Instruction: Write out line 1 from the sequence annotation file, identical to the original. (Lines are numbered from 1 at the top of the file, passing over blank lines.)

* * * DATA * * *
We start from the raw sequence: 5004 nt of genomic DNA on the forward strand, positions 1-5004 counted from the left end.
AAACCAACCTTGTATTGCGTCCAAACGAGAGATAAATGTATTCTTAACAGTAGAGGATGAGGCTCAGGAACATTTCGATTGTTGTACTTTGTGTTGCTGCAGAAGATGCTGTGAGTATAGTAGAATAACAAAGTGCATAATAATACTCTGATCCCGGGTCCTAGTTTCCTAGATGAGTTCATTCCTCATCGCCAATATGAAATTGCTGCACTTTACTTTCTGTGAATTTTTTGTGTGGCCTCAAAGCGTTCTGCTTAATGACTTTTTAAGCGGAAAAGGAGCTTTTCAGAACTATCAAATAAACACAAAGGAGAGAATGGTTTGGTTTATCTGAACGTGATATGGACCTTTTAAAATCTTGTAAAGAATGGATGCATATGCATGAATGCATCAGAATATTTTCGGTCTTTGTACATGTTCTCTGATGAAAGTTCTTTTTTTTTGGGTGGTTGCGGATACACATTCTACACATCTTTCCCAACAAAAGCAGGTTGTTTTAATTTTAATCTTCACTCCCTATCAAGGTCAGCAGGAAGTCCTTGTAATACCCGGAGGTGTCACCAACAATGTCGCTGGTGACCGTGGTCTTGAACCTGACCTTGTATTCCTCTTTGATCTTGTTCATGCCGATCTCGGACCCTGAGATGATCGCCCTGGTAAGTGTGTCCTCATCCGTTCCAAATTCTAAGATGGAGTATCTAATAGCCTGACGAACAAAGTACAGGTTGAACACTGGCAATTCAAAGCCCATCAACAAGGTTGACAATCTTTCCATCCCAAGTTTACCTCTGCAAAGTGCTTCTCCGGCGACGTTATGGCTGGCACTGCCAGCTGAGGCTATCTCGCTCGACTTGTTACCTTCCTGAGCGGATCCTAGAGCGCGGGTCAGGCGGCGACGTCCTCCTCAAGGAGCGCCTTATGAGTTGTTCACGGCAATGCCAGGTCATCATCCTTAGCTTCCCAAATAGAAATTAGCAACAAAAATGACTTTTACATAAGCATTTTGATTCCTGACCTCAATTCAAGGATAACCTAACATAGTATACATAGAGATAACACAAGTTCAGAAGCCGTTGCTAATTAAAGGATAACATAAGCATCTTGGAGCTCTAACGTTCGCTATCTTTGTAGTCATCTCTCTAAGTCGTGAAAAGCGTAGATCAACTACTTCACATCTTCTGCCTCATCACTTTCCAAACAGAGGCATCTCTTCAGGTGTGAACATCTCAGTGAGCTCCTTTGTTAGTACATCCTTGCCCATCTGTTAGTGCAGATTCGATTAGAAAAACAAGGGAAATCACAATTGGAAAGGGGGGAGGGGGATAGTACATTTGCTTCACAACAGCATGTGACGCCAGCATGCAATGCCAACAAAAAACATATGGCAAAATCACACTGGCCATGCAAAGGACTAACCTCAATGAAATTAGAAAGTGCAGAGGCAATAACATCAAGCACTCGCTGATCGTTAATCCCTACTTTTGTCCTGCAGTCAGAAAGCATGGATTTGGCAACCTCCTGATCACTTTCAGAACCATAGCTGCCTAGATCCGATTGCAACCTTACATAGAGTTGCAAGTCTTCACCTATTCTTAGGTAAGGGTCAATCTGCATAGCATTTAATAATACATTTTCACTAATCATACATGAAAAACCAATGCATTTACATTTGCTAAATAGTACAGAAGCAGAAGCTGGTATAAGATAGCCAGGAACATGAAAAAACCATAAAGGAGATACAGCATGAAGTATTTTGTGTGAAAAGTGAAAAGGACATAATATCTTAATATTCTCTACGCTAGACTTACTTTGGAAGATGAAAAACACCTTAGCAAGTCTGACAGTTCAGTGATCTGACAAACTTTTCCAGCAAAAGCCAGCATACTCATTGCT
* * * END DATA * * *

We start from the raw sequence: 5004 nt of genomic DNA on the forward strand, positions 1-5004 counted from the left end.